Tangential Flow Filtration

Extracellular vesicles

Tangential Flow Filtration (TFF) is a filtration process where the filtrate flows tangentially across the filter membrane, making contact with it. This process is in contrast to “cross-flow filtration” or “normal filtration,” where the liquid flows over the membrane and passes through it.

The main advantage of tangential flow filtration is its ability to minimize membrane fouling (commonly known as “membrane fouling”) even during long-term continuous operations. Since the liquid flows over the membrane, it is less prone to fouling, allowing highly efficient filtration.

Tangential flow filtration is widely used in various industries such as biotechnology, food and beverage manufacturing, and pharmaceutical manufacturing. It is particularly useful for the concentration, purification, and separation of biological materials consisting of proteins, nucleic acids, bacteria, viruses, and other microorganisms.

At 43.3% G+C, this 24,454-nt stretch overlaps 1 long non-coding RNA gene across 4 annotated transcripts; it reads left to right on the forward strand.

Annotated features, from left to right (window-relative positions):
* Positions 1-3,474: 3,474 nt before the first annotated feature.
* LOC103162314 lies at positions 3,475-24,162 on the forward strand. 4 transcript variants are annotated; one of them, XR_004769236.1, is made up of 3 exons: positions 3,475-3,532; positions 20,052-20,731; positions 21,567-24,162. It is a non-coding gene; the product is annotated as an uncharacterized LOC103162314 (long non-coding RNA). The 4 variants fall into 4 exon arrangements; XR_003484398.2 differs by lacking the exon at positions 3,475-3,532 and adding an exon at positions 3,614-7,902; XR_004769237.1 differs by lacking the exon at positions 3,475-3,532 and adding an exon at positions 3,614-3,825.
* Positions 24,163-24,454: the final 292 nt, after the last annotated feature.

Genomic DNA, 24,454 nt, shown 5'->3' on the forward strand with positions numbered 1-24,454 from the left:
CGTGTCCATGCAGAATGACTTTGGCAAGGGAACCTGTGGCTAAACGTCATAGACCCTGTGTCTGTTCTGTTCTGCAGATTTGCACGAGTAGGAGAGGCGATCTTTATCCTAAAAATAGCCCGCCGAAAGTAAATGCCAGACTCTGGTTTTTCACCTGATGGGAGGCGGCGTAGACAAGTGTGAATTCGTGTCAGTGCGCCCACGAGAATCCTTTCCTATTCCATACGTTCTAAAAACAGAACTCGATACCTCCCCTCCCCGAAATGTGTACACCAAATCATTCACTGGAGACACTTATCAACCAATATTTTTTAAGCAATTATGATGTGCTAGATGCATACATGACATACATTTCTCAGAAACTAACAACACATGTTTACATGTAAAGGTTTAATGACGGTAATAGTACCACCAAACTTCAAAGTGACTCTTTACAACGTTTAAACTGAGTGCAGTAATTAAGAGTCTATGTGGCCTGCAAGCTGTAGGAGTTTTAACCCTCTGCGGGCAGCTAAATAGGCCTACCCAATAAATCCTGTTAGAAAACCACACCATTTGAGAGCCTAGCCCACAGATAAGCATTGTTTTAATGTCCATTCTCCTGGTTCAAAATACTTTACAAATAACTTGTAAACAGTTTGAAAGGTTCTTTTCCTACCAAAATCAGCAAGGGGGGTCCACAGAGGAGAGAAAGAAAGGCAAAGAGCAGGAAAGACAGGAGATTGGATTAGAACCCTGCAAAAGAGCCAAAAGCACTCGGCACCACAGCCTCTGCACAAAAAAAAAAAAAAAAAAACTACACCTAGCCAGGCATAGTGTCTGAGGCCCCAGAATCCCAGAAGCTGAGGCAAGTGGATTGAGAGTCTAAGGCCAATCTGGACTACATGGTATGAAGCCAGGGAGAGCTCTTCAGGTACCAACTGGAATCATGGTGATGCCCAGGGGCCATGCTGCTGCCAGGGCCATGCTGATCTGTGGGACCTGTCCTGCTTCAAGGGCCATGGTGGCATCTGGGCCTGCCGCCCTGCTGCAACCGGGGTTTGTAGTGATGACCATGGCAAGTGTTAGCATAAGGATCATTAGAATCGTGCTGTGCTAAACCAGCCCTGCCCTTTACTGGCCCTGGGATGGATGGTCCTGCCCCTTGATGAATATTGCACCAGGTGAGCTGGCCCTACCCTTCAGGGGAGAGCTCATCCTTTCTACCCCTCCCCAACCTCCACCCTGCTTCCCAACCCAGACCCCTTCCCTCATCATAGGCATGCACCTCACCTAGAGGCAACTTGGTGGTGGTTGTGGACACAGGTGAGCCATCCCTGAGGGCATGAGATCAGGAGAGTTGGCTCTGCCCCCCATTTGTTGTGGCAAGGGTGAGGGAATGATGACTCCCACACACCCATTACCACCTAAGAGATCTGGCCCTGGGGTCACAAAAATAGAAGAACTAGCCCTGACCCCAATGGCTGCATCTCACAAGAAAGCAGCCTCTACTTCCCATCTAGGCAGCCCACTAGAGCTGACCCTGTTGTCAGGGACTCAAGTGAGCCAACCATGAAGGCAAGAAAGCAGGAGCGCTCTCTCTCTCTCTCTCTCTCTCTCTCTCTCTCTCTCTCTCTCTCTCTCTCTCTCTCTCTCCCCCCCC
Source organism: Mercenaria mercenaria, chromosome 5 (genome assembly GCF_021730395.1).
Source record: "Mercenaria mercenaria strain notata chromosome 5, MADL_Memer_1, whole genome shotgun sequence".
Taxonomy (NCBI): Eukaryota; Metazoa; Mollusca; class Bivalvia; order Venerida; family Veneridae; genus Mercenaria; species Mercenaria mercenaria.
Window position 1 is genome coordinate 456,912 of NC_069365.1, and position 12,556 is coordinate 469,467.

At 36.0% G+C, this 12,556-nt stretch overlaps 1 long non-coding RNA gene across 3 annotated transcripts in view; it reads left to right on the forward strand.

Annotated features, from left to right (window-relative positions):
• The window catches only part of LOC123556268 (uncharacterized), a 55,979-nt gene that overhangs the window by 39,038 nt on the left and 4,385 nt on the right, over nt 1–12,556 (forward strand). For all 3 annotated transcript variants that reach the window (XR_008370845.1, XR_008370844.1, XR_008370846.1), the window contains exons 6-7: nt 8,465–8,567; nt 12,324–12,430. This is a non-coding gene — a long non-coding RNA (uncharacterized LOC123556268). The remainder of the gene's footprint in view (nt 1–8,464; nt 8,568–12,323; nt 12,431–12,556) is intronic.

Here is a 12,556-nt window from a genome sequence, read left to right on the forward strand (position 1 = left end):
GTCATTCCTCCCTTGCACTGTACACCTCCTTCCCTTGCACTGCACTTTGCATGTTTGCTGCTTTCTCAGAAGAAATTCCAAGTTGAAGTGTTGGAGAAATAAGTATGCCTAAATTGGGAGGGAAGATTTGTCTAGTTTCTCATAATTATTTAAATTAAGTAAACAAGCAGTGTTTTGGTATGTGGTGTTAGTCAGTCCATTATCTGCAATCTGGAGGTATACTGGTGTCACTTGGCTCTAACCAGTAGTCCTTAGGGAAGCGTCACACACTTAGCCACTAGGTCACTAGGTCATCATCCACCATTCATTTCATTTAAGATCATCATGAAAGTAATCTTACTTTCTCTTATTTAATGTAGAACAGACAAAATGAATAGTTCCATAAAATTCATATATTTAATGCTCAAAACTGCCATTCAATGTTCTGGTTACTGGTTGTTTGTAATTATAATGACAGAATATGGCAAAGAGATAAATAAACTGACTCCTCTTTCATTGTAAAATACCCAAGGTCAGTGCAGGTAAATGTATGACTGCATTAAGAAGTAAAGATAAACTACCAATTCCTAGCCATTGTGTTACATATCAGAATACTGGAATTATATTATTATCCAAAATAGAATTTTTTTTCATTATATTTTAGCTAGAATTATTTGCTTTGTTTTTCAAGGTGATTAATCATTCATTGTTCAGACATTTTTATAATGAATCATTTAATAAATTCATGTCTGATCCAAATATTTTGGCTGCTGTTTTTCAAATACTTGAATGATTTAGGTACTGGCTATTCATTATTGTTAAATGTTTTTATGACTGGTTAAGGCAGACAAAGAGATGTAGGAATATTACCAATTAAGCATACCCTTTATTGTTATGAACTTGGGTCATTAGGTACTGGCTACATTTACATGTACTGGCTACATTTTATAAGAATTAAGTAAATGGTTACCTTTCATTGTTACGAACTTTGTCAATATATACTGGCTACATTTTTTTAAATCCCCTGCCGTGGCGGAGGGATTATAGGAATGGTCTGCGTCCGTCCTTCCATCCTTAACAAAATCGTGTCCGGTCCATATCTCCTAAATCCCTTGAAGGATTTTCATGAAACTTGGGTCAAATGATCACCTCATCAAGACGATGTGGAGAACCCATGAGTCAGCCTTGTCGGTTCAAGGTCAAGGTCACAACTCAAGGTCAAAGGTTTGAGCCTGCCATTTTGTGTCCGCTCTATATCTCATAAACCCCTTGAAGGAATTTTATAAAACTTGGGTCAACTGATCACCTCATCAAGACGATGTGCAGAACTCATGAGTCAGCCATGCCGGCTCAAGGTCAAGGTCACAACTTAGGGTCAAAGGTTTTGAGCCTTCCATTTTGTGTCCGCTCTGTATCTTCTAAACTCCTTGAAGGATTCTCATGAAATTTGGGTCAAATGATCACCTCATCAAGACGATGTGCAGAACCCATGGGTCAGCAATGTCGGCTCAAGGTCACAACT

A highly selective method is required to isolate and purify exosomes from cell samples or body fluids (such as blood or urine). One such technique used for this purpose is tangential flow filtration (TFF).

TFF separates based on the size and shape of small vesicles like exosomes, allowing for the selective separation and accumulation of exosomes from other unwanted components (such as proteins and lipids).

Compared to other methods for purifying exosomes, TFF offers the advantage of easy scalability and the ability to process relatively large quantities of exosomes in a short period. These characteristics make it particularly suitable for clinical applications of exosomes and large-scale research projects.